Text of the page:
Pravin Gordhan called halt


Public Enterprises Minister Pravin Gordhan has announced that he is retiring from politics within the next few weeks.

The expectation is that the 74-year-old Gordhan, a veteran politician and campaigner against apartheid, will retire from active politics after the general election on 29 May. During his career, Gordhan held several key positions in the cabinet and elsewhere in the state. Among other things, he is a former minister of finance, a former minister of cooperative government and traditional affairs, a former head of the South African Revenue Service (between 1999 and 2009) and currently serves as minister of public enterprises.

He played a leading role in the struggle to end apartheid and was an active member of the ANC underground.

Gordhan in an interview with Business Day said he now wants to prioritize his family and health and has indicated that he will not stand for re-election on the ANC’s list of candidates.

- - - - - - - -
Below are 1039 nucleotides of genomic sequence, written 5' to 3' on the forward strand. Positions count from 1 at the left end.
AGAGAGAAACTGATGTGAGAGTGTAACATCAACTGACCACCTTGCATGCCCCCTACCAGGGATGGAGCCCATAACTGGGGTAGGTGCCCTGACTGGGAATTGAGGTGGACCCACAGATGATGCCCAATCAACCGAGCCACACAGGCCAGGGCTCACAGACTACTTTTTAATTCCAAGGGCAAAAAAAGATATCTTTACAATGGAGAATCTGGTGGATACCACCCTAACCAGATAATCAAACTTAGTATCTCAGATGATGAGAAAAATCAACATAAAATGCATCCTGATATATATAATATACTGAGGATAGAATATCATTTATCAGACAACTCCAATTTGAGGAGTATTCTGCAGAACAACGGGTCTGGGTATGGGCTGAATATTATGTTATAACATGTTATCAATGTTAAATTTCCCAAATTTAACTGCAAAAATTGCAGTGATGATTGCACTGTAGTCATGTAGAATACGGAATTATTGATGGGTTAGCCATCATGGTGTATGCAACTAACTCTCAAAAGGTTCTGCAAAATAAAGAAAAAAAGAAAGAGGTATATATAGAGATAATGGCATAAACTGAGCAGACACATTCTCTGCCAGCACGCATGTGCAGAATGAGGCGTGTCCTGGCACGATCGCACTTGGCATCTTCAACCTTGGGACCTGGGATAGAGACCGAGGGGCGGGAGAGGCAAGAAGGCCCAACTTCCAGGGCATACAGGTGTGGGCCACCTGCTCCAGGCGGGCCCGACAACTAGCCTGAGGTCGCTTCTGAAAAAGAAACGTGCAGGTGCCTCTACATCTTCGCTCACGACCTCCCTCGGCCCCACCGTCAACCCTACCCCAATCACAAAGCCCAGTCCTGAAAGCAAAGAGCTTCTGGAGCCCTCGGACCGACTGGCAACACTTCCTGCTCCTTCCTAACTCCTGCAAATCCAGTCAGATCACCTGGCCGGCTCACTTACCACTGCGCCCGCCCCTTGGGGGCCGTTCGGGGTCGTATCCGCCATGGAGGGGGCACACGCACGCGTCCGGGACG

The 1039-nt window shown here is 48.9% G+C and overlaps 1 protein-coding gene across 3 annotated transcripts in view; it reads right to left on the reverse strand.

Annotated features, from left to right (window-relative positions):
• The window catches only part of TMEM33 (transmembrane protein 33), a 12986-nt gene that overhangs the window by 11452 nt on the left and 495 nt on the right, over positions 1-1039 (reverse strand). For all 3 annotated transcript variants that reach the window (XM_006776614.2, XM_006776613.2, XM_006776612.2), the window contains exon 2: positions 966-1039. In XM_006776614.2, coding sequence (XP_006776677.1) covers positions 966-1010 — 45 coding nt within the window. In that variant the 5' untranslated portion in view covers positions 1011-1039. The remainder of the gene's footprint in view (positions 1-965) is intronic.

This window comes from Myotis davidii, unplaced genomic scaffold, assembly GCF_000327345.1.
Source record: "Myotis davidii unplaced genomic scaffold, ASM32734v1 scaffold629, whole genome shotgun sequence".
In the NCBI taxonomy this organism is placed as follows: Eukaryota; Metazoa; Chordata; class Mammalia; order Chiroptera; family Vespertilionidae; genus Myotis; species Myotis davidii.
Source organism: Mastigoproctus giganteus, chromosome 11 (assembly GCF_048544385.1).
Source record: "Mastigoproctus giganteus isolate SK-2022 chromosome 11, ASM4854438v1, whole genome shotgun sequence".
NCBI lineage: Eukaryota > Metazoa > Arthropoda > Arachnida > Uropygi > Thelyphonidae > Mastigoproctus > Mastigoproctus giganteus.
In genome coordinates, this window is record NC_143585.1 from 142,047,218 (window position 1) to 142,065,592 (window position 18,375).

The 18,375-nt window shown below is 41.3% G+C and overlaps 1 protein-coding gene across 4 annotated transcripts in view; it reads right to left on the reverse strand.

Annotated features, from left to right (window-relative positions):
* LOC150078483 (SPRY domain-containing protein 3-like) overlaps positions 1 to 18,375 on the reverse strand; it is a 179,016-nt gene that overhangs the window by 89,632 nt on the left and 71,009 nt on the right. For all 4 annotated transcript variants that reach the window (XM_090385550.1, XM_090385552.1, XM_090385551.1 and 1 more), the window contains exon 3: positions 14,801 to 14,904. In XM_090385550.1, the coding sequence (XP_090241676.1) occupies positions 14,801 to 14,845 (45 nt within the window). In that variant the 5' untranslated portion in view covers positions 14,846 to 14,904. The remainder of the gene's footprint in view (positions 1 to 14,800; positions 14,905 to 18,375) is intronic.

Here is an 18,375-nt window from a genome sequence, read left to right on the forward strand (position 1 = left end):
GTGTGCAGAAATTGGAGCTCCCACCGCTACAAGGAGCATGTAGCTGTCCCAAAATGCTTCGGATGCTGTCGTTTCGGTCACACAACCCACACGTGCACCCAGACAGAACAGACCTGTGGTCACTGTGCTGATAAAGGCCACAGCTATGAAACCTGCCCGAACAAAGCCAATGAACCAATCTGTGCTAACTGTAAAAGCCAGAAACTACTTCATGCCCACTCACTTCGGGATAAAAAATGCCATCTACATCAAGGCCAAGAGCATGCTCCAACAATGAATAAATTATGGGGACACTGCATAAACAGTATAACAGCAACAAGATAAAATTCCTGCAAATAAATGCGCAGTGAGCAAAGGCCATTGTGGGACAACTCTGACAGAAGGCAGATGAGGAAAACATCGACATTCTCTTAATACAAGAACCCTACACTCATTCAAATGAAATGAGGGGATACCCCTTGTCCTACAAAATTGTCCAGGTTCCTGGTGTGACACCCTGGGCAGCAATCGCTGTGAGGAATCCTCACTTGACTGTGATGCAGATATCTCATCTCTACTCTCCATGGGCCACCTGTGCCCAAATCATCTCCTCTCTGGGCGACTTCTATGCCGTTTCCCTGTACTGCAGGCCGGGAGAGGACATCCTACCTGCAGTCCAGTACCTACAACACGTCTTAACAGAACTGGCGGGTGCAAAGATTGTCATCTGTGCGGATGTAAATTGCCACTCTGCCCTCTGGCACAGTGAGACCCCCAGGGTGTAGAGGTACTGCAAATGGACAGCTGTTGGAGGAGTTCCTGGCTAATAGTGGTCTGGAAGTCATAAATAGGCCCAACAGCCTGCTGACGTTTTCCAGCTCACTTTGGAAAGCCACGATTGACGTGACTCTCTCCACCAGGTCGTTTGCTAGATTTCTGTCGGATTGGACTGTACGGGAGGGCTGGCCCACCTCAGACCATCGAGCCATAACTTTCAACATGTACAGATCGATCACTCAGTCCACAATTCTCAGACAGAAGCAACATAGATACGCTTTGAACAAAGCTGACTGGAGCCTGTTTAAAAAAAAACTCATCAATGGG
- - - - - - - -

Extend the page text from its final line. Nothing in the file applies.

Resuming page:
“I feel it is time to concentrate on my family and my health. This is the end of 50 years of activism, but I will always remain an activist. It has been a special privilege to serve in various capacities and hopefully I can contribute by passing on what I know to a new and younger generation,” Gordhan told Business Day said.

The ANC’s list of candidates must be submitted to the Independent Electoral Commission (IEC) on Friday and Gordhan’s announcement may be in response to speculation that he is not on the ruling party’s list of preferred parliamentary candidates.

Not everyone will shed a tear when Gordhan finally closes the office door behind him; critics who believe he should bear the blame for the continued struggling performances of numerous state-owned institutions for which his department is responsible will probably celebrate.

Mmusi Maimane, leader of Build One South Africa (Bosa), said in response to Gordhan’s announcement that state-owned enterprises (SBOs) are in a much more dire situation today than the day Gordhan was appointed to his current position.

“The president should have fired him for his failures at Eskom, the South African Airlines and several other SBOs,” Maimane wrote on X.

“We will call him back to parliament to account as a key priority.”

The political analyst Jamie Mighti wrote on X that “Gordhan’s legacy is one of secrecy and failure to account”.